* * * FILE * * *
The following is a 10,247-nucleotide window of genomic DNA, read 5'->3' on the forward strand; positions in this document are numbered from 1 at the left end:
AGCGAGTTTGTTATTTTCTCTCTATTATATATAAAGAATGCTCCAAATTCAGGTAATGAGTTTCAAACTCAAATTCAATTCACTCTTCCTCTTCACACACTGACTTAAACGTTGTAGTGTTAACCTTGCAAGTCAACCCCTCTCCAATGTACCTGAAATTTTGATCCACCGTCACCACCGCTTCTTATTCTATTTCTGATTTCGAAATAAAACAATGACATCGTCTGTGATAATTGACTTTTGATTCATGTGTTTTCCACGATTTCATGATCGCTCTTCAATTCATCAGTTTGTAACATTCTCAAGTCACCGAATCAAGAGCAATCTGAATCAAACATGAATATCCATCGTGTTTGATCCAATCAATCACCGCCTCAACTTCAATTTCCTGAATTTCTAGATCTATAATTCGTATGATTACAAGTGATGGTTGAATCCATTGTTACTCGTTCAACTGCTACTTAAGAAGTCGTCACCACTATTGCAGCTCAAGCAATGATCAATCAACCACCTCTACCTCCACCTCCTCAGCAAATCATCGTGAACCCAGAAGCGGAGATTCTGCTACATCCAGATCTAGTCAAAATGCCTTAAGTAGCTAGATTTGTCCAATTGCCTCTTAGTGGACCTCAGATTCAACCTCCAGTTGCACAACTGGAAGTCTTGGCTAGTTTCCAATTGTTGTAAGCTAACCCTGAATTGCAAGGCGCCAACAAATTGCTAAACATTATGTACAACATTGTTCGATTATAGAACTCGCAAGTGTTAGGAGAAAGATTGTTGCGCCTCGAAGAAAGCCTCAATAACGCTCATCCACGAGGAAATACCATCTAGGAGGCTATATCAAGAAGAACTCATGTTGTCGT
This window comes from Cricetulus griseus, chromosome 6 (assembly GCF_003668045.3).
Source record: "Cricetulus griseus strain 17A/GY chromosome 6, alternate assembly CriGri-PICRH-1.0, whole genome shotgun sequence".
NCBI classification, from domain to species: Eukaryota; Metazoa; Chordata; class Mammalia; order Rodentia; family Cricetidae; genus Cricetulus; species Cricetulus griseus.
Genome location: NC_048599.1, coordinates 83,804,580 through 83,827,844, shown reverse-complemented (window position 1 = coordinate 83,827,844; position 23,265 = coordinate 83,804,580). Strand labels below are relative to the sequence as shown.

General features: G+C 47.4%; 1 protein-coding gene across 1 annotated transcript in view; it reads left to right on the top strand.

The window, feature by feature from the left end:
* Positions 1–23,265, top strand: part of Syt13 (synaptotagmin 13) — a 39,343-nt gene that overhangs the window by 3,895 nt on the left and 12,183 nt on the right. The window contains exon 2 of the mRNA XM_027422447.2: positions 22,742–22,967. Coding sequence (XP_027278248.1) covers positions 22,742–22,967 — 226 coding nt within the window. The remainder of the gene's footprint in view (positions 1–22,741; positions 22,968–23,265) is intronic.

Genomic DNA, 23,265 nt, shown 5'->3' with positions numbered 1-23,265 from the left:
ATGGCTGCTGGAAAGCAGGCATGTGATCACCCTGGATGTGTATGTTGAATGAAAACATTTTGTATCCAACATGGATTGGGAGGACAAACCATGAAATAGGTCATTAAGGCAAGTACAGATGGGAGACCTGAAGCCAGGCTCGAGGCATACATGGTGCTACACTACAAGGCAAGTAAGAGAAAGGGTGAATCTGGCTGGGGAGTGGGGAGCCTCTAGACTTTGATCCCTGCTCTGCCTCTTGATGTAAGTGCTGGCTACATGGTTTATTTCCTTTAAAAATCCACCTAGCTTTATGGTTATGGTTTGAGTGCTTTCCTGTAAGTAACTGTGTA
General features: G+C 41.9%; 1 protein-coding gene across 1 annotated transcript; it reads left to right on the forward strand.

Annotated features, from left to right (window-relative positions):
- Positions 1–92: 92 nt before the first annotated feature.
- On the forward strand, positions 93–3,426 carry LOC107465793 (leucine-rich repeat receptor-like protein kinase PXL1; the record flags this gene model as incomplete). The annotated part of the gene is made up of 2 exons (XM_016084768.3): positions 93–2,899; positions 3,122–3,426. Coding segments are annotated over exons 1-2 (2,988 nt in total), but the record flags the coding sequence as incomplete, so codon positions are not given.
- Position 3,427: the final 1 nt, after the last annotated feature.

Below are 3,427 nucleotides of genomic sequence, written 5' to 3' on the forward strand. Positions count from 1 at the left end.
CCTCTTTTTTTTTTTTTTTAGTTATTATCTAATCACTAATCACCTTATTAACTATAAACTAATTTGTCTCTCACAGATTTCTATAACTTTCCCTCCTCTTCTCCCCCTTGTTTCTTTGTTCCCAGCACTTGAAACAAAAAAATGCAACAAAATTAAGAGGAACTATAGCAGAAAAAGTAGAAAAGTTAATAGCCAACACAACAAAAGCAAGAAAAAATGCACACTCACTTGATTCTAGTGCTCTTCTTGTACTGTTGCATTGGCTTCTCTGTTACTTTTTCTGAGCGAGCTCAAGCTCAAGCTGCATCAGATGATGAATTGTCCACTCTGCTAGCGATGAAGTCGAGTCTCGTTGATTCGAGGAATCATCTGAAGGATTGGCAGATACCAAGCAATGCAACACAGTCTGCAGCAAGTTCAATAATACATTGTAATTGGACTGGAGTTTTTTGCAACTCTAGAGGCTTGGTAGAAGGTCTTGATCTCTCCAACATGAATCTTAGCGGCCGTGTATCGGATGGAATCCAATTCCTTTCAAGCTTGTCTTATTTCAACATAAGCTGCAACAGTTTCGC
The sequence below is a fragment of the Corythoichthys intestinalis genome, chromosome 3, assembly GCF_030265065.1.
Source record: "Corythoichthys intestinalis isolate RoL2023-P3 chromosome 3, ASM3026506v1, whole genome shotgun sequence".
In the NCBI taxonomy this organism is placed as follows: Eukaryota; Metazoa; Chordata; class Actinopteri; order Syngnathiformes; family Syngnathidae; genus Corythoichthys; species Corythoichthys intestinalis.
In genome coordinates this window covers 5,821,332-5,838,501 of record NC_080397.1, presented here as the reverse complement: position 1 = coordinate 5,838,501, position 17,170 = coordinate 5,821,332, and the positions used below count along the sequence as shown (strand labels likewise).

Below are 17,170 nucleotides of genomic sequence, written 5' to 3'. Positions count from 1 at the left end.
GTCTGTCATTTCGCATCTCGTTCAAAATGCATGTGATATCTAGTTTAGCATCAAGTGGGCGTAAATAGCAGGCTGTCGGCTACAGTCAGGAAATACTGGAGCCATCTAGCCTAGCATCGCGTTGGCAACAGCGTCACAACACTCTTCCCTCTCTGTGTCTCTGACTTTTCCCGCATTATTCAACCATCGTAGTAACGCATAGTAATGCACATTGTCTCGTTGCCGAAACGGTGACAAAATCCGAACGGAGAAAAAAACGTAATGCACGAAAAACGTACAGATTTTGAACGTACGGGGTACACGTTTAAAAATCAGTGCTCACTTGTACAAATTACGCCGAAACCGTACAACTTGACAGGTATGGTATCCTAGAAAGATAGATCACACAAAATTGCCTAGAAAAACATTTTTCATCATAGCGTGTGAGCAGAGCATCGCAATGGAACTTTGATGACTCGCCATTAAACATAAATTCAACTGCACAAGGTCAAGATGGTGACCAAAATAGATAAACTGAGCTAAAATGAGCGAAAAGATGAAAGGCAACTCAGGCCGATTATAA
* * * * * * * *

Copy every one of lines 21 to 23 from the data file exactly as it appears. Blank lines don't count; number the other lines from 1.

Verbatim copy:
In the NCBI taxonomy this organism is placed as follows: Eukaryota; Metazoa; Chordata; class Actinopteri; order Syngnathiformes; family Syngnathidae; genus Corythoichthys; species Corythoichthys intestinalis.
In genome coordinates this window covers 5,821,332-5,838,501 of record NC_080397.1, presented here as the reverse complement: position 1 = coordinate 5,838,501, position 17,170 = coordinate 5,821,332, and the positions used below count along the sequence as shown (strand labels likewise).

Below are 17,170 nucleotides of genomic sequence, written 5' to 3'. Positions count from 1 at the left end.